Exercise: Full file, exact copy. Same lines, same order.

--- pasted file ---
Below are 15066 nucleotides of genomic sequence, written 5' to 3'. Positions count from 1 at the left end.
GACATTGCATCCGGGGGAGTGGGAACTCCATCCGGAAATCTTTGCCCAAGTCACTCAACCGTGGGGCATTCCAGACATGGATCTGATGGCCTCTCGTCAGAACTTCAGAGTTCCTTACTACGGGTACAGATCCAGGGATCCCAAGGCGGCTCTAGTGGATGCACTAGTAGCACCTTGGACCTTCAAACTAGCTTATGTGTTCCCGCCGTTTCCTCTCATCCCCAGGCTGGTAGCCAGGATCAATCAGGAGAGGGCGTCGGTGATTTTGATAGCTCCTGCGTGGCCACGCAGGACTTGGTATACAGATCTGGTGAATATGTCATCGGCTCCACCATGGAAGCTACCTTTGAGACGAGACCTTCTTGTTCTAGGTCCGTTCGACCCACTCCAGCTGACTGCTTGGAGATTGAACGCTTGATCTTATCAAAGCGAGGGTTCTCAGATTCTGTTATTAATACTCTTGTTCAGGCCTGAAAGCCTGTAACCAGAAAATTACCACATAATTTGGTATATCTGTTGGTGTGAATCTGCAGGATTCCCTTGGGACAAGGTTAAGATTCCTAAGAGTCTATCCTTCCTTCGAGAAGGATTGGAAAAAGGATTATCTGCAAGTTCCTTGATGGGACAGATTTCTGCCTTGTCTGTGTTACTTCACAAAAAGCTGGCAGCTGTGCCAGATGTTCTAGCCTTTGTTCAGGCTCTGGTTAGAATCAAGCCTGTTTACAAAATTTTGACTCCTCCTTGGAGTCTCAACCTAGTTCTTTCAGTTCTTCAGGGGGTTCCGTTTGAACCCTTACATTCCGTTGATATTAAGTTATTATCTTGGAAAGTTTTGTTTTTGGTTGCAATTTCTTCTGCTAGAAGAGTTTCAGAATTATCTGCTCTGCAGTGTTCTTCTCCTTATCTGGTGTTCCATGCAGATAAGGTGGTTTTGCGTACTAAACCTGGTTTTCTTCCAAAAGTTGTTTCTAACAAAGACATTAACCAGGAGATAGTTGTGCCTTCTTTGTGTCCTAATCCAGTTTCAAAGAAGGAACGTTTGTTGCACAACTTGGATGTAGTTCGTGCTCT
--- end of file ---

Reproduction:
Below are 15066 nucleotides of genomic sequence, written 5' to 3'. Positions count from 1 at the left end.
GACATTGCATCCGGGGGAGTGGGAACTCCATCCGGAAATCTTTGCCCAAGTCACTCAACCGTGGGGCATTCCAGACATGGATCTGATGGCCTCTCGTCAGAACTTCAGAGTTCCTTACTACGGGTACAGATCCAGGGATCCCAAGGCGGCTCTAGTGGATGCACTAGTAGCACCTTGGACCTTCAAACTAGCTTATGTGTTCCCGCCGTTTCCTCTCATCCCCAGGCTGGTAGCCAGGATCAATCAGGAGAGGGCGTCGGTGATTTTGATAGCTCCTGCGTGGCCACGCAGGACTTGGTATACAGATCTGGTGAATATGTCATCGGCTCCACCATGGAAGCTACCTTTGAGACGAGACCTTCTTGTTCTAGGTCCGTTCGACCCACTCCAGCTGACTGCTTGGAGATTGAACGCTTGATCTTATCAAAGCGAGGGTTCTCAGATTCTGTTATTAATACTCTTGTTCAGGCCTGAAAGCCTGTAACCAGAAAATTACCACATAATTTGGTATATCTGTTGGTGTGAATCTGCAGGATTCCCTTGGGACAAGGTTAAGATTCCTAAGAGTCTATCCTTCCTTCGAGAAGGATTGGAAAAAGGATTATCTGCAAGTTCCTTGATGGGACAGATTTCTGCCTTGTCTGTGTTACTTCACAAAAAGCTGGCAGCTGTGCCAGATGTTCTAGCCTTTGTTCAGGCTCTGGTTAGAATCAAGCCTGTTTACAAAATTTTGACTCCTCCTTGGAGTCTCAACCTAGTTCTTTCAGTTCTTCAGGGGGTTCCGTTTGAACCCTTACATTCCGTTGATATTAAGTTATTATCTTGGAAAGTTTTGTTTTTGGTTGCAATTTCTTCTGCTAGAAGAGTTTCAGAATTATCTGCTCTGCAGTGTTCTTCTCCTTATCTGGTGTTCCATGCAGATAAGGTGGTTTTGCGTACTAAACCTGGTTTTCTTCCAAAAGTTGTTTCTAACAAAGACATTAACCAGGAGATAGTTGTGCCTTCTTTGTGTCCTAATCCAGTTTCAAAGAAGGAACGTTTGTTGCACAACTTGGATGTAGTTCGTGCTCT